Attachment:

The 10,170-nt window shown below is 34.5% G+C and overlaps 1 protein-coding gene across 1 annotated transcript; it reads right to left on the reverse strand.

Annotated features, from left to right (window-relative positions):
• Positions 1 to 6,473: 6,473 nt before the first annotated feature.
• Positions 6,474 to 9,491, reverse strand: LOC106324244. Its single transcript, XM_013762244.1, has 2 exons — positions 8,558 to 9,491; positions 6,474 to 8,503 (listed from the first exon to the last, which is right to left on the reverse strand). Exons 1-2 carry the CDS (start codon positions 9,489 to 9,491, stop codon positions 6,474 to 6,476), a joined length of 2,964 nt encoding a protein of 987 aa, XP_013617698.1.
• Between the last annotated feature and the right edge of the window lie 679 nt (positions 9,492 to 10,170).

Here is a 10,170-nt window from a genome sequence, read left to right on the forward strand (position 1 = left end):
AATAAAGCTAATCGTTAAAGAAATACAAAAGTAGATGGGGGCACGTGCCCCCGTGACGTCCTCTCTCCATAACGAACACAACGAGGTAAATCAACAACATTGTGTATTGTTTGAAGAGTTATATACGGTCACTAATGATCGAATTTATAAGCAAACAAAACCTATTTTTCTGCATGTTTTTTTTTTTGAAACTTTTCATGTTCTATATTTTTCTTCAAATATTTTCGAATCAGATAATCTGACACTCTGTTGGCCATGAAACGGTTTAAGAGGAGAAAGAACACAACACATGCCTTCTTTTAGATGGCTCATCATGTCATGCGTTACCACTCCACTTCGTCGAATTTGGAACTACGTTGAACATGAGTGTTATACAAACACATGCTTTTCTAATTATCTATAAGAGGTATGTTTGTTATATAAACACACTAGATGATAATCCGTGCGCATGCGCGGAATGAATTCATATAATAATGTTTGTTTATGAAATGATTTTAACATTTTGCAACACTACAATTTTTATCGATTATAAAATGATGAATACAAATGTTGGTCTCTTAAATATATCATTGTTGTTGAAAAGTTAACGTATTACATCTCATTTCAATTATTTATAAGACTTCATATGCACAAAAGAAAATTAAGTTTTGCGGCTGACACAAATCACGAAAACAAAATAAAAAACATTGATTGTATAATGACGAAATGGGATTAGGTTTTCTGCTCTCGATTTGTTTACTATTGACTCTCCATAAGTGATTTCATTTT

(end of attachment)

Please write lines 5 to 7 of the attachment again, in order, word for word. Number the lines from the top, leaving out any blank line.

• Between the last annotated feature and the right edge of the window lie 679 nt (positions 9,492 to 10,170).

Here is a 10,170-nt window from a genome sequence, read left to right on the forward strand (position 1 = left end):
AATAAAGCTAATCGTTAAAGAAATACAAAAGTAGATGGGGGCACGTGCCCCCGTGACGTCCTCTCTCCATAACGAACACAACGAGGTAAATCAACAACATTGTGTATTGTTTGAAGAGTTATATACGGTCACTAATGATCGAATTTATAAGCAAACAAAACCTATTTTTCTGCATGTTTTTTTTTTTGAAACTTTTCATGTTCTATATTTTTCTTCAAATATTTTCGAATCAGATAATCTGACACTCTGTTGGCCATGAAACGGTTTAAGAGGAGAAAGAACACAACACATGCCTTCTTTTAGATGGCTCATCATGTCATGCGTTACCACTCCACTTCGTCGAATTTGGAACTACGTTGAACATGAGTGTTATACAAACACATGCTTTTCTAATTATCTATAAGAGGTATGTTTGTTATATAAACACACTAGATGATAATCCGTGCGCATGCGCGGAATGAATTCATATAATAATGTTTGTTTATGAAATGATTTTAACATTTTGCAACACTACAATTTTTATCGATTATAAAATGATGAATACAAATGTTGGTCTCTTAAATATATCATTGTTGTTGAAAAGTTAACGTATTACATCTCATTTCAATTATTTATAAGACTTCATATGCACAAAAGAAAATTAAGTTTTGCGGCTGACACAAATCACGAAAACAAAATAAAAAACATTGATTGTATAATGACGAAATGGGATTAGGTTTTCTGCTCTCGATTTGTTTACTATTGACTCTCCATAAGTGATTTCATTTT